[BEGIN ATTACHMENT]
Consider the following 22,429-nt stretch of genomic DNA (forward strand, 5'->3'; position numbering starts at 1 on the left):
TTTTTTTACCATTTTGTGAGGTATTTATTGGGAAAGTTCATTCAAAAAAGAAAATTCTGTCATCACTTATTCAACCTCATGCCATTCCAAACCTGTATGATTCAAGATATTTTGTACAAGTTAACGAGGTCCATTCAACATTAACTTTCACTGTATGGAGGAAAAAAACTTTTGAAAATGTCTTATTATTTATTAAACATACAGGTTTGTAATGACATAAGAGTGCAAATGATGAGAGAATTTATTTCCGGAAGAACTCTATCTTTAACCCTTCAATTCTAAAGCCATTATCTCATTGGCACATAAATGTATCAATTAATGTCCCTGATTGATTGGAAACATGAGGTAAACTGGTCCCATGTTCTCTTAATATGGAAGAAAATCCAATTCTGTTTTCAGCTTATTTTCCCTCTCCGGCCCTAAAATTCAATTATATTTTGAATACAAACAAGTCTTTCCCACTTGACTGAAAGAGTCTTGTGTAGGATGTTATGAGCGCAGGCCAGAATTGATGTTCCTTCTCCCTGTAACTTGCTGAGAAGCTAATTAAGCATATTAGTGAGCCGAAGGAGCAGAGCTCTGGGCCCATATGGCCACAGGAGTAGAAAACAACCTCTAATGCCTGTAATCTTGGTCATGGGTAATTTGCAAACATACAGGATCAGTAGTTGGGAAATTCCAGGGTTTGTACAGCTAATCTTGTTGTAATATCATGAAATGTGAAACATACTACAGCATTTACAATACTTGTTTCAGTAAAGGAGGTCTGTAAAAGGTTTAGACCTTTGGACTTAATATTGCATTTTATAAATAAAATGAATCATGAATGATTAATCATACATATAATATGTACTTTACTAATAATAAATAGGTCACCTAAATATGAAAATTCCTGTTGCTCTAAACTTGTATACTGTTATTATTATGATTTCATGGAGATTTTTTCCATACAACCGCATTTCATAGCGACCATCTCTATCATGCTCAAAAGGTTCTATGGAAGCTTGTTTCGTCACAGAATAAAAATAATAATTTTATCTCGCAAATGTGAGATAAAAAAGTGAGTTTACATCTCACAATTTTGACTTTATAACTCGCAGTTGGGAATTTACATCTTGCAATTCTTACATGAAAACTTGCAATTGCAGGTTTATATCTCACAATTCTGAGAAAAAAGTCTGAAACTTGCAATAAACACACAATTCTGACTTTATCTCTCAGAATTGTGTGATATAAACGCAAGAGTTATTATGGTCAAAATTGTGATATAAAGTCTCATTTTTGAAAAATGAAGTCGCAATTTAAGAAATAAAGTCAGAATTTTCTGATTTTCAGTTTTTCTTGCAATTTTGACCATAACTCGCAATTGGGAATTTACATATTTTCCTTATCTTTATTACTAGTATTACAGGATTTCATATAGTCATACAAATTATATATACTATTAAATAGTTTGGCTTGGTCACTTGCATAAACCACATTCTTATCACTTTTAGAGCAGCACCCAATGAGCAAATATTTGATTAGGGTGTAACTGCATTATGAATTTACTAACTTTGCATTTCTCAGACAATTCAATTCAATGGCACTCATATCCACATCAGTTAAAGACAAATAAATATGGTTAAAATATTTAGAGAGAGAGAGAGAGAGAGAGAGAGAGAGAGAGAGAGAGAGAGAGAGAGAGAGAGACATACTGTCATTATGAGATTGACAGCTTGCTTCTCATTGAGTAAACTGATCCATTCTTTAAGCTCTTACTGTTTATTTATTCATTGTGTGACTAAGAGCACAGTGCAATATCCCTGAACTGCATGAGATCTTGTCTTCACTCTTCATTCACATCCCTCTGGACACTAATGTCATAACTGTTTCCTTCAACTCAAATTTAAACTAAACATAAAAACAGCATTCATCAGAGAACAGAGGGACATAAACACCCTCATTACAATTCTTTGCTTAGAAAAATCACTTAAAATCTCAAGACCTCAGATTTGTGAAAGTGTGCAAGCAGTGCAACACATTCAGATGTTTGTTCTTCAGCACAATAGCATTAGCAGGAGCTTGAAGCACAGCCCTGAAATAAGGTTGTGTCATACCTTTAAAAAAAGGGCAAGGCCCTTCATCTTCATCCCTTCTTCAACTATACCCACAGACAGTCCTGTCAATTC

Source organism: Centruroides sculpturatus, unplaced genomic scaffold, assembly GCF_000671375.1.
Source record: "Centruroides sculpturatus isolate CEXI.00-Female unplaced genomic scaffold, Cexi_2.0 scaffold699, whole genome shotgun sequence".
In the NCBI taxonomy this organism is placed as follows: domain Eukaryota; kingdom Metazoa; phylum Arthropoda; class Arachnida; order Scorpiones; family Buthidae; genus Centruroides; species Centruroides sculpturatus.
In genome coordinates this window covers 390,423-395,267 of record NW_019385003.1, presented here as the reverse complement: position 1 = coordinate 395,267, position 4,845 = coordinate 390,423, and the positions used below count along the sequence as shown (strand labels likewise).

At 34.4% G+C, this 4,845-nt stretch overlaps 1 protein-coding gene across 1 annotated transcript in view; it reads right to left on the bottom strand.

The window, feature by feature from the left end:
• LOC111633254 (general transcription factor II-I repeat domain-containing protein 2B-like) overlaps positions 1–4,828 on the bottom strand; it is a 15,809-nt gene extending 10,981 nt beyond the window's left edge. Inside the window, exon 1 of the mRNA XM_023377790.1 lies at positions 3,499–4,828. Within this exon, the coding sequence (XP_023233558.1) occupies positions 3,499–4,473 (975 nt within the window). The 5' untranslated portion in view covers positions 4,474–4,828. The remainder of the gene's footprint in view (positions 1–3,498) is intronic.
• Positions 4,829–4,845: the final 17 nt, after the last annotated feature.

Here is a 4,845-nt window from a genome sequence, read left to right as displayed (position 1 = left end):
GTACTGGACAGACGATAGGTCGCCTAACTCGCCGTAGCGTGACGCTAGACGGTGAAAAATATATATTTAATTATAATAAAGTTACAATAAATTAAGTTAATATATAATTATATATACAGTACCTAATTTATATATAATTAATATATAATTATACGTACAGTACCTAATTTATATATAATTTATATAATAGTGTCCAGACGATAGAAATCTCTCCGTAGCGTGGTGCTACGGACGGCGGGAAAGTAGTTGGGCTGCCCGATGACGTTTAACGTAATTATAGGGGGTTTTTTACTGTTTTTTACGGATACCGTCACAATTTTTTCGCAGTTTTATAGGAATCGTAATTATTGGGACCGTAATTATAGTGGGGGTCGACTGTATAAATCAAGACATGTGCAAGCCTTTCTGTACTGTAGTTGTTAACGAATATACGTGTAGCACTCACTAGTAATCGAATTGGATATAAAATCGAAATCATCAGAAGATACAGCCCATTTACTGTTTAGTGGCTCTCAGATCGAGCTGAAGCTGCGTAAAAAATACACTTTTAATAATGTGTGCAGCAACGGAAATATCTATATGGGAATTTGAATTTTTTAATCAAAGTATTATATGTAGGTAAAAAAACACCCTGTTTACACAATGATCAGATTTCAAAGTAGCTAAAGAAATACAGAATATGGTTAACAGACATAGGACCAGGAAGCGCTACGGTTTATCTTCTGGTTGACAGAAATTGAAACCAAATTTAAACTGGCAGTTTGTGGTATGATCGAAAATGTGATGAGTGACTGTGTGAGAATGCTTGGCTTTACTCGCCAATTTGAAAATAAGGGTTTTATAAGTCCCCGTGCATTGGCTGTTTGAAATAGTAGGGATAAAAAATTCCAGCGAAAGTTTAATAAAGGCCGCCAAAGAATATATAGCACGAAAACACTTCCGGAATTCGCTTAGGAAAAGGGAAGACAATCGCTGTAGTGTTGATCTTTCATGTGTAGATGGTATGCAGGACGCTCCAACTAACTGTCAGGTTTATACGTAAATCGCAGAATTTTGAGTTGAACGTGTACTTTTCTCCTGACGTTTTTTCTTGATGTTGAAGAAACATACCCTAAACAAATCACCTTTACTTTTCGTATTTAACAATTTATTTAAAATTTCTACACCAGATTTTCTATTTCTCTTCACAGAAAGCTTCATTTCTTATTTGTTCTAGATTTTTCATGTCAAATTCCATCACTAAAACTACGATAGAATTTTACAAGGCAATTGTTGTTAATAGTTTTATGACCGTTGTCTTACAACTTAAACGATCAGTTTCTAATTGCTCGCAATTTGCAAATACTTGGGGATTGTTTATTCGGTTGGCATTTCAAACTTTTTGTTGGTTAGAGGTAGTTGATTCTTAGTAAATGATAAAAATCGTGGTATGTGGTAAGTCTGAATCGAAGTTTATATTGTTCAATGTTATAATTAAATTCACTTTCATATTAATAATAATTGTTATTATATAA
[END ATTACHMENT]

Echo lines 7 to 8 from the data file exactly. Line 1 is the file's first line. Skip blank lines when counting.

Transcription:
At 34.4% G+C, this 4,845-nt stretch overlaps 1 protein-coding gene across 1 annotated transcript in view; it reads right to left on the bottom strand.

The window, feature by feature from the left end: